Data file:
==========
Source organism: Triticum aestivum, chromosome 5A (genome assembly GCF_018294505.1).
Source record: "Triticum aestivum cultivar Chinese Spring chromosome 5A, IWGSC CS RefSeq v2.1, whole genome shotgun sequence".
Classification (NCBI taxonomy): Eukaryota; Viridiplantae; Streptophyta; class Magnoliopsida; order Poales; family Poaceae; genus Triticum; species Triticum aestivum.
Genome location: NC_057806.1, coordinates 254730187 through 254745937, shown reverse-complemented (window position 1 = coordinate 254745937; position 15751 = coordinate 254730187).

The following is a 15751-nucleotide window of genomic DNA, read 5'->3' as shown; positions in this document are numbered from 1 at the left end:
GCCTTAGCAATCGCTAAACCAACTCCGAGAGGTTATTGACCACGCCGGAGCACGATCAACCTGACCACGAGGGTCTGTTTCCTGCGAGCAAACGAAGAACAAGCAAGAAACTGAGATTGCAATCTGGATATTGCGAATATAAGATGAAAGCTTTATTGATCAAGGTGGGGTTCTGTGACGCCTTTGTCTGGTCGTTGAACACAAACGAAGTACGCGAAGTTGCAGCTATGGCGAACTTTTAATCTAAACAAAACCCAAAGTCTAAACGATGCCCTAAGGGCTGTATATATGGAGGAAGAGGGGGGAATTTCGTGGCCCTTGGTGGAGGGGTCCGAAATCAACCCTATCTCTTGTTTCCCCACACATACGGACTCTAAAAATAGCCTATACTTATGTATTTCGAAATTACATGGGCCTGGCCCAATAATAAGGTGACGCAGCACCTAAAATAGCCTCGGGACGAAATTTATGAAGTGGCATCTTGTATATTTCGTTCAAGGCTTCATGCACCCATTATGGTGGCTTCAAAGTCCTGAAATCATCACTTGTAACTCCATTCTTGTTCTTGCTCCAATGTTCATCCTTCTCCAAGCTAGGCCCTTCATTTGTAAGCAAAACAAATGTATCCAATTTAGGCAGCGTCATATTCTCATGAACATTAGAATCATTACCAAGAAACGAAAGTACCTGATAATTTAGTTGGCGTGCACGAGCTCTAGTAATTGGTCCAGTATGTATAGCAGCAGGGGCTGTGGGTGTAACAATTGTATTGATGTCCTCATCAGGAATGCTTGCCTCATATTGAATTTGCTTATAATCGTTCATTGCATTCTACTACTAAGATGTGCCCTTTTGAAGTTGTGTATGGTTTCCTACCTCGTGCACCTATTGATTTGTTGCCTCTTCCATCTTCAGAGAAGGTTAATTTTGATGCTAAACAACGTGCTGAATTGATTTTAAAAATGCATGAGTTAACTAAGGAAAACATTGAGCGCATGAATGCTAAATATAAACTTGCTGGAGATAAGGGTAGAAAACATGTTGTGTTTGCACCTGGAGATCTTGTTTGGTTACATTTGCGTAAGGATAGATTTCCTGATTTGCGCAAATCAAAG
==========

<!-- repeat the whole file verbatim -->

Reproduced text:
Source organism: Triticum aestivum, chromosome 5A (genome assembly GCF_018294505.1).
Source record: "Triticum aestivum cultivar Chinese Spring chromosome 5A, IWGSC CS RefSeq v2.1, whole genome shotgun sequence".
Classification (NCBI taxonomy): Eukaryota; Viridiplantae; Streptophyta; class Magnoliopsida; order Poales; family Poaceae; genus Triticum; species Triticum aestivum.
Genome location: NC_057806.1, coordinates 254730187 through 254745937, shown reverse-complemented (window position 1 = coordinate 254745937; position 15751 = coordinate 254730187).

The following is a 15751-nucleotide window of genomic DNA, read 5'->3' as shown; positions in this document are numbered from 1 at the left end:
GCCTTAGCAATCGCTAAACCAACTCCGAGAGGTTATTGACCACGCCGGAGCACGATCAACCTGACCACGAGGGTCTGTTTCCTGCGAGCAAACGAAGAACAAGCAAGAAACTGAGATTGCAATCTGGATATTGCGAATATAAGATGAAAGCTTTATTGATCAAGGTGGGGTTCTGTGACGCCTTTGTCTGGTCGTTGAACACAAACGAAGTACGCGAAGTTGCAGCTATGGCGAACTTTTAATCTAAACAAAACCCAAAGTCTAAACGATGCCCTAAGGGCTGTATATATGGAGGAAGAGGGGGGAATTTCGTGGCCCTTGGTGGAGGGGTCCGAAATCAACCCTATCTCTTGTTTCCCCACACATACGGACTCTAAAAATAGCCTATACTTATGTATTTCGAAATTACATGGGCCTGGCCCAATAATAAGGTGACGCAGCACCTAAAATAGCCTCGGGACGAAATTTATGAAGTGGCATCTTGTATATTTCGTTCAAGGCTTCATGCACCCATTATGGTGGCTTCAAAGTCCTGAAATCATCACTTGTAACTCCATTCTTGTTCTTGCTCCAATGTTCATCCTTCTCCAAGCTAGGCCCTTCATTTGTAAGCAAAACAAATGTATCCAATTTAGGCAGCGTCATATTCTCATGAACATTAGAATCATTACCAAGAAACGAAAGTACCTGATAATTTAGTTGGCGTGCACGAGCTCTAGTAATTGGTCCAGTATGTATAGCAGCAGGGGCTGTGGGTGTAACAATTGTATTGATGTCCTCATCAGGAATGCTTGCCTCATATTGAATTTGCTTATAATCGTTCATTGCATTCTACTACTAAGATGTGCCCTTTTGAAGTTGTGTATGGTTTCCTACCTCGTGCACCTATTGATTTGTTGCCTCTTCCATCTTCAGAGAAGGTTAATTTTGATGCTAAACAACGTGCTGAATTGATTTTAAAAATGCATGAGTTAACTAAGGAAAACATTGAGCGCATGAATGCTAAATATAAACTTGCTGGAGATAAGGGTAGAAAACATGTTGTGTTTGCACCTGGAGATCTTGTTTGGTTACATTTGCGTAAGGATAGATTTCCTGATTTGCGCAAATCAAAG